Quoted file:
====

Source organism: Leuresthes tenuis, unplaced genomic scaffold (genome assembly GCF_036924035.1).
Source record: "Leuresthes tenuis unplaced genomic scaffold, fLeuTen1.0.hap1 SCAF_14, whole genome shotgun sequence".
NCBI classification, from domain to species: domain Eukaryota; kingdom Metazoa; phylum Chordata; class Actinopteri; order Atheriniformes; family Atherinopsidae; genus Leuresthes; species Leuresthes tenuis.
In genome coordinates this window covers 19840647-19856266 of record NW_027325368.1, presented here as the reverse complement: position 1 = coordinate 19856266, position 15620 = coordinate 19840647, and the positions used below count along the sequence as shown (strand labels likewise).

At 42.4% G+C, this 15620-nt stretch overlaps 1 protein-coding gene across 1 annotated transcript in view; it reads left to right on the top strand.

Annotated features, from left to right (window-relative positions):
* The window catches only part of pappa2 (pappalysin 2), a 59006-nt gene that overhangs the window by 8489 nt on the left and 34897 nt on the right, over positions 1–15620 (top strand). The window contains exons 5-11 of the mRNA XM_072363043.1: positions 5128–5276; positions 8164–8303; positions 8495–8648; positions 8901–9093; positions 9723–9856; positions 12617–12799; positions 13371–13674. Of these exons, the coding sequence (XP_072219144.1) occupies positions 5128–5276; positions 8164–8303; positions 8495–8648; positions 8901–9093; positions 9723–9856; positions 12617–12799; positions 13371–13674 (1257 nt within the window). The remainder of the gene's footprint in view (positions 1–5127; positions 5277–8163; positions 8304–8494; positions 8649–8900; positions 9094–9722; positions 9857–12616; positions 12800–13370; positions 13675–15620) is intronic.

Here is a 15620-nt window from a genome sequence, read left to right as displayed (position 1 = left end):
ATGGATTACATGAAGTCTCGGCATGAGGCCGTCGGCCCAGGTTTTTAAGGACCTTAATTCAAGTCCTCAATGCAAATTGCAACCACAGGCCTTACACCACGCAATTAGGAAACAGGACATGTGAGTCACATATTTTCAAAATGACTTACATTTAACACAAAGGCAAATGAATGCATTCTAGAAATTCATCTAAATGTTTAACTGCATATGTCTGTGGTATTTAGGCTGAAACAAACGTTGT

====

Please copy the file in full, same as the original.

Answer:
Source organism: Leuresthes tenuis, unplaced genomic scaffold (genome assembly GCF_036924035.1).
Source record: "Leuresthes tenuis unplaced genomic scaffold, fLeuTen1.0.hap1 SCAF_14, whole genome shotgun sequence".
NCBI classification, from domain to species: domain Eukaryota; kingdom Metazoa; phylum Chordata; class Actinopteri; order Atheriniformes; family Atherinopsidae; genus Leuresthes; species Leuresthes tenuis.
In genome coordinates this window covers 19840647-19856266 of record NW_027325368.1, presented here as the reverse complement: position 1 = coordinate 19856266, position 15620 = coordinate 19840647, and the positions used below count along the sequence as shown (strand labels likewise).

At 42.4% G+C, this 15620-nt stretch overlaps 1 protein-coding gene across 1 annotated transcript in view; it reads left to right on the top strand.

Annotated features, from left to right (window-relative positions):
* The window catches only part of pappa2 (pappalysin 2), a 59006-nt gene that overhangs the window by 8489 nt on the left and 34897 nt on the right, over positions 1–15620 (top strand). The window contains exons 5-11 of the mRNA XM_072363043.1: positions 5128–5276; positions 8164–8303; positions 8495–8648; positions 8901–9093; positions 9723–9856; positions 12617–12799; positions 13371–13674. Of these exons, the coding sequence (XP_072219144.1) occupies positions 5128–5276; positions 8164–8303; positions 8495–8648; positions 8901–9093; positions 9723–9856; positions 12617–12799; positions 13371–13674 (1257 nt within the window). The remainder of the gene's footprint in view (positions 1–5127; positions 5277–8163; positions 8304–8494; positions 8649–8900; positions 9094–9722; positions 9857–12616; positions 12800–13370; positions 13675–15620) is intronic.

Here is a 15620-nt window from a genome sequence, read left to right as displayed (position 1 = left end):
ATGGATTACATGAAGTCTCGGCATGAGGCCGTCGGCCCAGGTTTTTAAGGACCTTAATTCAAGTCCTCAATGCAAATTGCAACCACAGGCCTTACACCACGCAATTAGGAAACAGGACATGTGAGTCACATATTTTCAAAATGACTTACATTTAACACAAAGGCAAATGAATGCATTCTAGAAATTCATCTAAATGTTTAACTGCATATGTCTGTGGTATTTAGGCTGAAACAAACGTTGT